Public Health Nutrition

Monitoring and surveillance

Metabolic syndrome in the elderly living in marginal peri-urban communities in Quito, Ecuador

Fernando Sempérteguia1a9, Bertha Estrellaa1, Katherine L Tuckera2a3, Davidson H Hamera3a4a5, Ximena Narvaeza1, Mercy Sempérteguia1, Jeffrey K Griffithsa3a7a8, Sabrina E Noela2, Gerard E Dallala2a3, Jacob Selhuba2a3 and Simin N Meydania2a3a6 c1

a1 Corporación Ecuatoriana de Biotecnología, Quito, Ecuador

a2 Jean Mayer USDA Human Nutrition Research Center on Aging, Tufts University, 711 Washington Street, Boston, MA 02111, USA

a3 Tufts University Friedman School of Nutrition Science and Policy, Boston, MA, USA

a4 Center for Global Health and Development, Boston University School of Public Health, Boston, MA, USA

a5 Section of Infectious Diseases, Department of Medicine, Boston University School of Medicine, Boston, MA, USA

a6 Department of Pathology, Sackler School of Graduate Sciences, Tufts University, Boston, MA, USA

a7 Department of Public Health and Family Medicine, Tufts University School of Medicine, Boston MA, USA

a8 Department of Civil and Environmental Engineering, Tufts University School of Engineering, Medford, MA, USA

a9 Medical School, Central University of Ecuador, Ecuador

Abstract

Objective The proportion of the Latin American population aged >60 years is expected to double during the next few decades. Metabolic syndrome (MetS) is associated with high morbidity and mortality worldwide. However, little is known about MetS in Latin America in general, and in Ecuador in particular. The present study aimed to examine the prevalence of MetS and its association with blood micronutrient, homocysteine (Hcy) and C-reactive protein (CRP) concentrations in the elderly living in a low-income urban area.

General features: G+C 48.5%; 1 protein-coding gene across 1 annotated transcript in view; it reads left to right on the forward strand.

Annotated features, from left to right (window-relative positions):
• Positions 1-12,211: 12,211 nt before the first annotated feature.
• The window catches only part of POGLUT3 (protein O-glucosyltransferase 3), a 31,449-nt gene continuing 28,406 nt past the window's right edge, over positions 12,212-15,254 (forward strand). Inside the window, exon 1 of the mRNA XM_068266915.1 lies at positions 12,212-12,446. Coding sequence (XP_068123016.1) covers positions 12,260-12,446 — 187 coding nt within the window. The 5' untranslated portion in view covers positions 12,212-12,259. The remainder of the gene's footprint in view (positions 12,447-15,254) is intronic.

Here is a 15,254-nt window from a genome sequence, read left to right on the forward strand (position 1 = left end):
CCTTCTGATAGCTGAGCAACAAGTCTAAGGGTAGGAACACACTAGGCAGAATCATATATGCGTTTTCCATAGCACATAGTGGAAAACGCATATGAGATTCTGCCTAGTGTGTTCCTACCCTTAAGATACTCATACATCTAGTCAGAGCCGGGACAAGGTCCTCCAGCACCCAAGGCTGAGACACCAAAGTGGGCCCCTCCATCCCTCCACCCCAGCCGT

Design We performed a cross-sectional study. MetS, using the International Diabetes Federation definition, dietary intake and plasma micronutrient, CRP and Hcy concentrations were assessed.

Subjects A total of 352 elderly (≥65 years) Ecuadorians.

Setting Quito, Ecuador.

Results MetS was prevalent (40 %) – considerably more so among women (81 %) than men (19 %; χ2 = 32·6, P < 0·0001). Further, 53 % of those without MetS exhibited two or more of its components. Micronutrient deficiencies were prevalent, including those of vitamin C, zinc, vitamin B12 and folate. Vitamin C and E concentrations were inversely (OR = 0·78, 95 % CI 0·71, 0·86; OR = 0·16, 95 % CI 0·03, 0·81, respectively) and CRP (OR = 1·79, 95 % CI 1·04, 3·06) was positively associated with MetS.

Conclusions The coexistence of MetS with micronutrient deficiencies suggests that elderly Ecuadorians suffer from the double burden of diseases that are increasingly being observed in less developed countries. More research is needed to determine the causal factors, but results presented suggest that these older adults would benefit from interventions to reduce the risk factors for MetS, in particular higher consumption of micronutrient-rich foods.

(Received December 14 2009)

(Accepted August 07 2010)

(Online publication October 19 2010)

Correspondence

c1 Corresponding author: Email simin.meydani@tufts.edu

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